It was a weekend of momentous events in the running world. Kenyan world-class marathon runner Eliud Kipchoge broke the two-hour barrier in Vienna, Austria. He completed 26.2 miles in 1:59:40—a feat that had seemed impossible, until Saturday.
The 34-year-old Olympic champion achieved his 1 hour, 59 minute, 40.2-second marathon under such tightly controlled and idealized conditions that it won’t qualify for a record book. The course was completely flat and tree-lined to block wind. The weather was as close to perfect as could be. Pacesetters—speedy racers who help a runner set and hold a perfect pace—alternated turns running alongside Kipchoge throughout the event until the very last 500 meters, when they peeled away and he finished on his own. A pace car preceded the pack of runners. It was equipped with a laser beam that projected the ideal position on the pavement, saving fractions of seconds for the runner at every bend.
Those conditions were designed by organizers of the INEOS 1:59 Challenge to maximize Kipchoge’s chance at success. But they also disqualify the event from comparison with current records—including the world marathon record of 2:01:39, which Kipchoge himself holds. Still, the result proves that it is possible for fearfully and wonderfully made human athletes to continue improving on spectacularly impressive goals.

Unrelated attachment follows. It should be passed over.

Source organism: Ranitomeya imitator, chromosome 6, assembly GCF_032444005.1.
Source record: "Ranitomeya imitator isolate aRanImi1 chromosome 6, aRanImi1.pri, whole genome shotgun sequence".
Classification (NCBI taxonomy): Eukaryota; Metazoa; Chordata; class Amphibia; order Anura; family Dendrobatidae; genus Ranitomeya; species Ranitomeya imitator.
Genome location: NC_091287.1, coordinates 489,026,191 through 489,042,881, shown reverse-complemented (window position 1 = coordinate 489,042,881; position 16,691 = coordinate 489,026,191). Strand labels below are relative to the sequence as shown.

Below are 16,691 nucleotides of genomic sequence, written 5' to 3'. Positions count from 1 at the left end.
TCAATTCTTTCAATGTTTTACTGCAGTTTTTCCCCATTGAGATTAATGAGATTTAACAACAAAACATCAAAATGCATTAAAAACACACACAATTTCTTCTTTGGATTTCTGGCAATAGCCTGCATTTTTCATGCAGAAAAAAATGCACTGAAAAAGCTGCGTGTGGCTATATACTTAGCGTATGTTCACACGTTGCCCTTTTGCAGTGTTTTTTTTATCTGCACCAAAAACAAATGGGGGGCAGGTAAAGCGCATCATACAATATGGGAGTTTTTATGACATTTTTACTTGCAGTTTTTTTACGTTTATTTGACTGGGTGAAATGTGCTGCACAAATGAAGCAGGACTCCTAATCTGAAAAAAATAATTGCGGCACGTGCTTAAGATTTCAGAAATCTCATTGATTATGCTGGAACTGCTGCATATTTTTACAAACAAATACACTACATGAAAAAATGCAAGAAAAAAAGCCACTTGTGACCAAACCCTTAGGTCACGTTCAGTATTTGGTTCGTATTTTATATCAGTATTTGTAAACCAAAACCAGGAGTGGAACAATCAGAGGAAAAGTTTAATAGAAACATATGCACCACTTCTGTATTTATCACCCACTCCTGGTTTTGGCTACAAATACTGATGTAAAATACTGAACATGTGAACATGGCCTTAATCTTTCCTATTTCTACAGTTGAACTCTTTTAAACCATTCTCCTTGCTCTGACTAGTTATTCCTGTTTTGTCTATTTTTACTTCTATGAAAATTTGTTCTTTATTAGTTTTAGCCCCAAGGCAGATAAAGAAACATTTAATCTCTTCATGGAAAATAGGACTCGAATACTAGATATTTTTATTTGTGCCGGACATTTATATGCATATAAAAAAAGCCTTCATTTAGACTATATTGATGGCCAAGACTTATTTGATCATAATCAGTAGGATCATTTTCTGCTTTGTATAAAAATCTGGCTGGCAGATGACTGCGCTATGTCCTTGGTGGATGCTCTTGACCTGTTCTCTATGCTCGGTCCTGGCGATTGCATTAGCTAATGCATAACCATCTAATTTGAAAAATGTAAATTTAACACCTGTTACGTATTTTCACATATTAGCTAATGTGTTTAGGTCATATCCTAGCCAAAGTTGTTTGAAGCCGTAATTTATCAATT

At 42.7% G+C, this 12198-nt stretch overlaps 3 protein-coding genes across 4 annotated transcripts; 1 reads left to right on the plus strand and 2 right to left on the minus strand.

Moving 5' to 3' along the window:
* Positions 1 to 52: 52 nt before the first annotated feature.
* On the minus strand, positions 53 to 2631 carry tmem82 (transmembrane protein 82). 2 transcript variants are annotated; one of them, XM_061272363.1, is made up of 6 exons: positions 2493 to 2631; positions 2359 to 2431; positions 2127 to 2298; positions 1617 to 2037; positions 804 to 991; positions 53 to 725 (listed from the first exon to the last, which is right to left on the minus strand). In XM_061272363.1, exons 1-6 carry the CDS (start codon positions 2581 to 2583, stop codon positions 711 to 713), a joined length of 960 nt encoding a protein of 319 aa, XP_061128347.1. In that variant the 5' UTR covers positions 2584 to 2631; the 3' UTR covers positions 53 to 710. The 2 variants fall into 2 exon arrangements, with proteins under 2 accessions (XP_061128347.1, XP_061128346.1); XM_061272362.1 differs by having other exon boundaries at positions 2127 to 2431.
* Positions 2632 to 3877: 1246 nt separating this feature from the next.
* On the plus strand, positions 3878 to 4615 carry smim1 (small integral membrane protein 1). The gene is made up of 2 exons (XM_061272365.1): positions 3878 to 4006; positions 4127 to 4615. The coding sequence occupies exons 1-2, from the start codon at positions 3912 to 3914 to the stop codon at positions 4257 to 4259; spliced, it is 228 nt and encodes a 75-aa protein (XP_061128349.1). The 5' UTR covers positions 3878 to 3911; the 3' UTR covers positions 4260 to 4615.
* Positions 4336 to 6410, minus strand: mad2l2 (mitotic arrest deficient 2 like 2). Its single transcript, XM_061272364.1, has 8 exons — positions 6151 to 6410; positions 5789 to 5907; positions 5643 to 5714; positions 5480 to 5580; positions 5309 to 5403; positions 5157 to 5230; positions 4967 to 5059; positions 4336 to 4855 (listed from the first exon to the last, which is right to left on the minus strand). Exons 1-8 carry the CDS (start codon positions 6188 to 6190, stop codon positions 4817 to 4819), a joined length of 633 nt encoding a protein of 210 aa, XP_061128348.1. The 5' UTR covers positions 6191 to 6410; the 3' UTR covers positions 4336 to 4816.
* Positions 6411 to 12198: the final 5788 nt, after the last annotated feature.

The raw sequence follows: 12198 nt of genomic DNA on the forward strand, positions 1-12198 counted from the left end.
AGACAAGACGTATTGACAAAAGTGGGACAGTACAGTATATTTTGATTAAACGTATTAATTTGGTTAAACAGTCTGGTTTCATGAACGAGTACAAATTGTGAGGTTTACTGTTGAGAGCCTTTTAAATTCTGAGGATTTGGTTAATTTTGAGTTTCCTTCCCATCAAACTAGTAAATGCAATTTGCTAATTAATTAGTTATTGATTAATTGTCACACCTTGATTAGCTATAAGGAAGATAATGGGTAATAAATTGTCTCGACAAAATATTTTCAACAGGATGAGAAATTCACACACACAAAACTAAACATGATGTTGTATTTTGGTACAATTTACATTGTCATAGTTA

In 1954, Roger Bannister—a British middle-distance runner—became the first man to run a mile in under four minutes. In his weekend race, Kipchoge held an average pace of 4:33.5 for the 26+-mile duration. (That’s blazing fast, by the way!)
“It is a great feeling to make history in sport after Sir Roger Bannister,” Kipchoge said after crossing the finish line. “I am the happiest man in the world to be the first human to run under two hours. . . . I expect more people all over the world to run under two hours after today.”
In Chicago, another Kenyan marathoner took those words to heart. Inspired by Kipchoge’s performance, Brigid Kosgei was the winning woman at the Chicago Marathon on Sunday. She set a new world record in the event with her finishing time of 2 hours, 14 minutes, 4 seconds. The 25-year-old bested the previous mark of 2:15:25, set by Paula Radcliffe in London 16 years ago. She told The New York Times that after hearing of Kipchoge’s under-two marathon, she told herself, “Tomorrow is my day. I wanted to be the second Kipchoge—the Kipchoge for women.”
Kenya’s President Uhuru Kenyatta sent his congratulations to Kipchoge after the history-making event. He said, “Your win today will inspire future generations to dream big and aspire to greatness.”
Kipchoge says his mission goes beyond athletics. “We can make this world a beautiful world and a peaceful world,” through the “positivity of the sport,” he says.
(Eliud Kipchoge celebrates with the Kenyan flag after breaking the historic two-hour barrier for a marathon in Vienna, Austria, on Saturday, October 12, 2019. The Olympic champion and world record holder clocked 1 hour, 59 minutes, 40 seconds at the INEOS 1:59 Challenge. Jed Leicester/The INEOS 1:59 Challenge via AP)